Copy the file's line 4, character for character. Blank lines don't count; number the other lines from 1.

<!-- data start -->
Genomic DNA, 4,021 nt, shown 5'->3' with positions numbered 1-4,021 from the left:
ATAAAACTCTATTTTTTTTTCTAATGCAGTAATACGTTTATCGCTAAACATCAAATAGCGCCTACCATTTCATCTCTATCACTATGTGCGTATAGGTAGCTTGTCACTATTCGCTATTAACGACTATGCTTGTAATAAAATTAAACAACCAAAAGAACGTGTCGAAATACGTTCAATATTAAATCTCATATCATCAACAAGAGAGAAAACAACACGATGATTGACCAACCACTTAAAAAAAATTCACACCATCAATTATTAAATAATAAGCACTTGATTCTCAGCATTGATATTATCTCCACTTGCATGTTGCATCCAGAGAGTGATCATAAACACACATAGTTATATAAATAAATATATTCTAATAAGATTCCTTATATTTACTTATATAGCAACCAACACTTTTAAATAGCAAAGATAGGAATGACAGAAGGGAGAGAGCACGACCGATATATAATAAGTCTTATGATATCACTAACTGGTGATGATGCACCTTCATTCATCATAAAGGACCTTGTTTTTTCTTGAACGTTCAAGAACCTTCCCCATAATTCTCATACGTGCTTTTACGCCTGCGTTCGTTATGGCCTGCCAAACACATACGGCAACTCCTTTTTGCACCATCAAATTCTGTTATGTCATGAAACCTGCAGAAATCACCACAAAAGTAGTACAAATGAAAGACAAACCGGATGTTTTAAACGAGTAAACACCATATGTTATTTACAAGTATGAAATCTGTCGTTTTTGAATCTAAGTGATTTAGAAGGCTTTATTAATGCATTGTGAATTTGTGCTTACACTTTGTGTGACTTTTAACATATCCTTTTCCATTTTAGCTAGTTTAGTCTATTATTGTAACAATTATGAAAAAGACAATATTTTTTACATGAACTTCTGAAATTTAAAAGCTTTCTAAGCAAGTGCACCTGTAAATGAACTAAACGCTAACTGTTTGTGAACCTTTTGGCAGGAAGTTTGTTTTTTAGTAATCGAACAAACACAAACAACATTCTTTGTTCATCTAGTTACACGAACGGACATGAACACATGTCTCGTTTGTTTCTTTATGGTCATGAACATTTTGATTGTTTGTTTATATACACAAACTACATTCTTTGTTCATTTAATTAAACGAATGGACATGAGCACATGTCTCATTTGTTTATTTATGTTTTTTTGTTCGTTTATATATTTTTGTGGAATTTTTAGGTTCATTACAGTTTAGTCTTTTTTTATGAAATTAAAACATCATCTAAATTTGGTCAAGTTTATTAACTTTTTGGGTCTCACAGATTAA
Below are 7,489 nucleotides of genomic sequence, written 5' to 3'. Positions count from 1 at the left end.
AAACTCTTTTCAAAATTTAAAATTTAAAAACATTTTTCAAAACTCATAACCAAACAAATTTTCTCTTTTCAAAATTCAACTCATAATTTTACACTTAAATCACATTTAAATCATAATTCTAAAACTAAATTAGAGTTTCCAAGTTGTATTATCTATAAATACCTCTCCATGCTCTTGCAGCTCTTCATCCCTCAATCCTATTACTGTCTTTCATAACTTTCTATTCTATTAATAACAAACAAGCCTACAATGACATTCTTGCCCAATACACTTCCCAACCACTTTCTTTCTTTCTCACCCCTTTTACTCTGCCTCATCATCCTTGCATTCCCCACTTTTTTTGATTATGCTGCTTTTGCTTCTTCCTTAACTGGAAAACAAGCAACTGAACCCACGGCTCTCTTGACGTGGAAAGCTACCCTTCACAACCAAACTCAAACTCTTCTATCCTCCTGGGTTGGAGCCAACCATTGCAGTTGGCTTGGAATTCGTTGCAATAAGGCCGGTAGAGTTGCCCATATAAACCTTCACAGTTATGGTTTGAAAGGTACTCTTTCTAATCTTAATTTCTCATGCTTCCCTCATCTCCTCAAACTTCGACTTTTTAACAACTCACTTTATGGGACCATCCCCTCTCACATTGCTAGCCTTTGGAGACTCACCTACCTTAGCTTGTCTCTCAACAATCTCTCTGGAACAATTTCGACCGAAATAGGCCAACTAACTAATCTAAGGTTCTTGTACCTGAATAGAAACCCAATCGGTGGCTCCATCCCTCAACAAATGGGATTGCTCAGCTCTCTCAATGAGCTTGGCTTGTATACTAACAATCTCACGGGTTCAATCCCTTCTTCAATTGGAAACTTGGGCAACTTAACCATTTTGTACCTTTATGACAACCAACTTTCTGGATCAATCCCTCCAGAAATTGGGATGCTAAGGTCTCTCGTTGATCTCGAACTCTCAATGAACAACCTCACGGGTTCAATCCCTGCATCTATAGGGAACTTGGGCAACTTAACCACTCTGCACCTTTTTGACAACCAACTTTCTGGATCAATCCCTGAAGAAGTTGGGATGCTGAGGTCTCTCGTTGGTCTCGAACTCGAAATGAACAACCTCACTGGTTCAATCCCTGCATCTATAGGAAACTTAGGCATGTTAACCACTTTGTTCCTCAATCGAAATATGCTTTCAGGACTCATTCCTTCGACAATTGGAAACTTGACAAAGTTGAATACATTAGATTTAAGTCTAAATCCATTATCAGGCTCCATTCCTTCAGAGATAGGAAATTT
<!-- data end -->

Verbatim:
AAACTCTTTTCAAAATTTAAAATTTAAAAACATTTTTCAAAACTCATAACCAAACAAATTTTCTCTTTTCAAAATTCAACTCATAATTTTACACTTAAATCACATTTAAATCATAATTCTAAAACTAAATTAGAGTTTCCAAGTTGTATTATCTATAAATACCTCTCCATGCTCTTGCAGCTCTTCATCCCTCAATCCTATTACTGTCTTTCATAACTTTCTATTCTATTAATAACAAACAAGCCTACAATGACATTCTTGCCCAATACACTTCCCAACCACTTTCTTTCTTTCTCACCCCTTTTACTCTGCCTCATCATCCTTGCATTCCCCACTTTTTTTGATTATGCTGCTTTTGCTTCTTCCTTAACTGGAAAACAAGCAACTGAACCCACGGCTCTCTTGACGTGGAAAGCTACCCTTCACAACCAAACTCAAACTCTTCTATCCTCCTGGGTTGGAGCCAACCATTGCAGTTGGCTTGGAATTCGTTGCAATAAGGCCGGTAGAGTTGCCCATATAAACCTTCACAGTTATGGTTTGAAAGGTACTCTTTCTAATCTTAATTTCTCATGCTTCCCTCATCTCCTCAAACTTCGACTTTTTAACAACTCACTTTATGGGACCATCCCCTCTCACATTGCTAGCCTTTGGAGACTCACCTACCTTAGCTTGTCTCTCAACAATCTCTCTGGAACAATTTCGACCGAAATAGGCCAACTAACTAATCTAAGGTTCTTGTACCTGAATAGAAACCCAATCGGTGGCTCCATCCCTCAACAAATGGGATTGCTCAGCTCTCTCAATGAGCTTGGCTTGTATACTAACAATCTCACGGGTTCAATCCCTTCTTCAATTGGAAACTTGGGCAACTTAACCATTTTGTACCTTTATGACAACCAACTTTCTGGATCAATCCCTCCAGAAATTGGGATGCTAAGGTCTCTCGTTGATCTCGAACTCTCAATGAACAACCTCACGGGTTCAATCCCTGCATCTATAGGGAACTTGGGCAACTTAACCACTCTGCACCTTTTTGACAACCAACTTTCTGGATCAATCCCTGAAGAAGTTGGGATGCTGAGGTCTCTCGTTGGTCTCGAACTCGAAATGAACAACCTCACTGGTTCAATCCCTGCATCTATAGGAAACTTAGGCATGTTAACCACTTTGTTCCTCAATCGAAATATGCTTTCAGGACTCATTCCTTCGACAATTGGAAACTTGACAAAGTTGAATACATTAGATTTAAGTCTAAATCCATTATCAGGCTCCATTCCTTCAGAGATAGGAAATTT